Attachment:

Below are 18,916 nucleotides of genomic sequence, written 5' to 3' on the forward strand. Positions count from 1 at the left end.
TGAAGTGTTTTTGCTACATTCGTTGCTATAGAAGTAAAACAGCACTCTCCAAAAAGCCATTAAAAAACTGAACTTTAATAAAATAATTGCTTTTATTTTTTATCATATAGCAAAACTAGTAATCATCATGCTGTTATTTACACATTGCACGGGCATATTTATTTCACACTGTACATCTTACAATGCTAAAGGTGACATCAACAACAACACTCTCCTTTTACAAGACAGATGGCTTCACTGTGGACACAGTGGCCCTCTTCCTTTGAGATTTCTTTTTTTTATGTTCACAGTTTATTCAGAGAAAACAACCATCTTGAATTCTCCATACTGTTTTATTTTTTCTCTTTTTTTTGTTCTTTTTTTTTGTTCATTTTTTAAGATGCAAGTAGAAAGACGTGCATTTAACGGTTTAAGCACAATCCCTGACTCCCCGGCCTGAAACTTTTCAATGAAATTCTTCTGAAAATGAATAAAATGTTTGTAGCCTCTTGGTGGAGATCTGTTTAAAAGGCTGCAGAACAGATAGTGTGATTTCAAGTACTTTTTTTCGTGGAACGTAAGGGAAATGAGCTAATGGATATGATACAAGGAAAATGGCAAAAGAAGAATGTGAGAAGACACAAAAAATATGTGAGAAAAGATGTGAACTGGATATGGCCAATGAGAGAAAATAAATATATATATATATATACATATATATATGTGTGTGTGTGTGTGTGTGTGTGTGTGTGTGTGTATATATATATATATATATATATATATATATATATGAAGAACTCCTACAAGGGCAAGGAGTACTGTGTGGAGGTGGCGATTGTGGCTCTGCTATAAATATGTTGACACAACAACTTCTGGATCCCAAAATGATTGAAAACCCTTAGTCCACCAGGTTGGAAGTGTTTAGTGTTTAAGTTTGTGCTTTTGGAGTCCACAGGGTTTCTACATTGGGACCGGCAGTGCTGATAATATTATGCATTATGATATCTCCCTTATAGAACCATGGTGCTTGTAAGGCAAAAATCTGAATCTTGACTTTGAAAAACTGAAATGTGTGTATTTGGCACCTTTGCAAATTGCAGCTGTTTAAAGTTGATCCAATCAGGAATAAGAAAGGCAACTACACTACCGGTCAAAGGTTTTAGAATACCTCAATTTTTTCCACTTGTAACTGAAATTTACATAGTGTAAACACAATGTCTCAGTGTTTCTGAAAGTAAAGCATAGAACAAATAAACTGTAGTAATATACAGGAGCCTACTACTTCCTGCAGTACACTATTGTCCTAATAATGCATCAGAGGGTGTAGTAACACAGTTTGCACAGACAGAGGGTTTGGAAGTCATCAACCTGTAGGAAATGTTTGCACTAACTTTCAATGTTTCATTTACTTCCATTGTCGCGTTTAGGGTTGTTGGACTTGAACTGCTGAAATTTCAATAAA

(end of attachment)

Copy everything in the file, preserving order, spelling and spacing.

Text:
Below are 18,916 nucleotides of genomic sequence, written 5' to 3' on the forward strand. Positions count from 1 at the left end.
TGAAGTGTTTTTGCTACATTCGTTGCTATAGAAGTAAAACAGCACTCTCCAAAAAGCCATTAAAAAACTGAACTTTAATAAAATAATTGCTTTTATTTTTTATCATATAGCAAAACTAGTAATCATCATGCTGTTATTTACACATTGCACGGGCATATTTATTTCACACTGTACATCTTACAATGCTAAAGGTGACATCAACAACAACACTCTCCTTTTACAAGACAGATGGCTTCACTGTGGACACAGTGGCCCTCTTCCTTTGAGATTTCTTTTTTTTATGTTCACAGTTTATTCAGAGAAAACAACCATCTTGAATTCTCCATACTGTTTTATTTTTTCTCTTTTTTTTGTTCTTTTTTTTTGTTCATTTTTTAAGATGCAAGTAGAAAGACGTGCATTTAACGGTTTAAGCACAATCCCTGACTCCCCGGCCTGAAACTTTTCAATGAAATTCTTCTGAAAATGAATAAAATGTTTGTAGCCTCTTGGTGGAGATCTGTTTAAAAGGCTGCAGAACAGATAGTGTGATTTCAAGTACTTTTTTTCGTGGAACGTAAGGGAAATGAGCTAATGGATATGATACAAGGAAAATGGCAAAAGAAGAATGTGAGAAGACACAAAAAATATGTGAGAAAAGATGTGAACTGGATATGGCCAATGAGAGAAAATAAATATATATATATATATACATATATATATGTGTGTGTGTGTGTGTGTGTGTGTGTGTGTGTGTATATATATATATATATATATATATATATATATATGAAGAACTCCTACAAGGGCAAGGAGTACTGTGTGGAGGTGGCGATTGTGGCTCTGCTATAAATATGTTGACACAACAACTTCTGGATCCCAAAATGATTGAAAACCCTTAGTCCACCAGGTTGGAAGTGTTTAGTGTTTAAGTTTGTGCTTTTGGAGTCCACAGGGTTTCTACATTGGGACCGGCAGTGCTGATAATATTATGCATTATGATATCTCCCTTATAGAACCATGGTGCTTGTAAGGCAAAAATCTGAATCTTGACTTTGAAAAACTGAAATGTGTGTATTTGGCACCTTTGCAAATTGCAGCTGTTTAAAGTTGATCCAATCAGGAATAAGAAAGGCAACTACACTACCGGTCAAAGGTTTTAGAATACCTCAATTTTTTCCACTTGTAACTGAAATTTACATAGTGTAAACACAATGTCTCAGTGTTTCTGAAAGTAAAGCATAGAACAAATAAACTGTAGTAATATACAGGAGCCTACTACTTCCTGCAGTACACTATTGTCCTAATAATGCATCAGAGGGTGTAGTAACACAGTTTGCACAGACAGAGGGTTTGGAAGTCATCAACCTGTAGGAAATGTTTGCACTAACTTTCAATGTTTCATTTACTTCCATTGTCGCGTTTAGGGTTGTTGGACTTGAACTGCTGAAATTTCAATAAA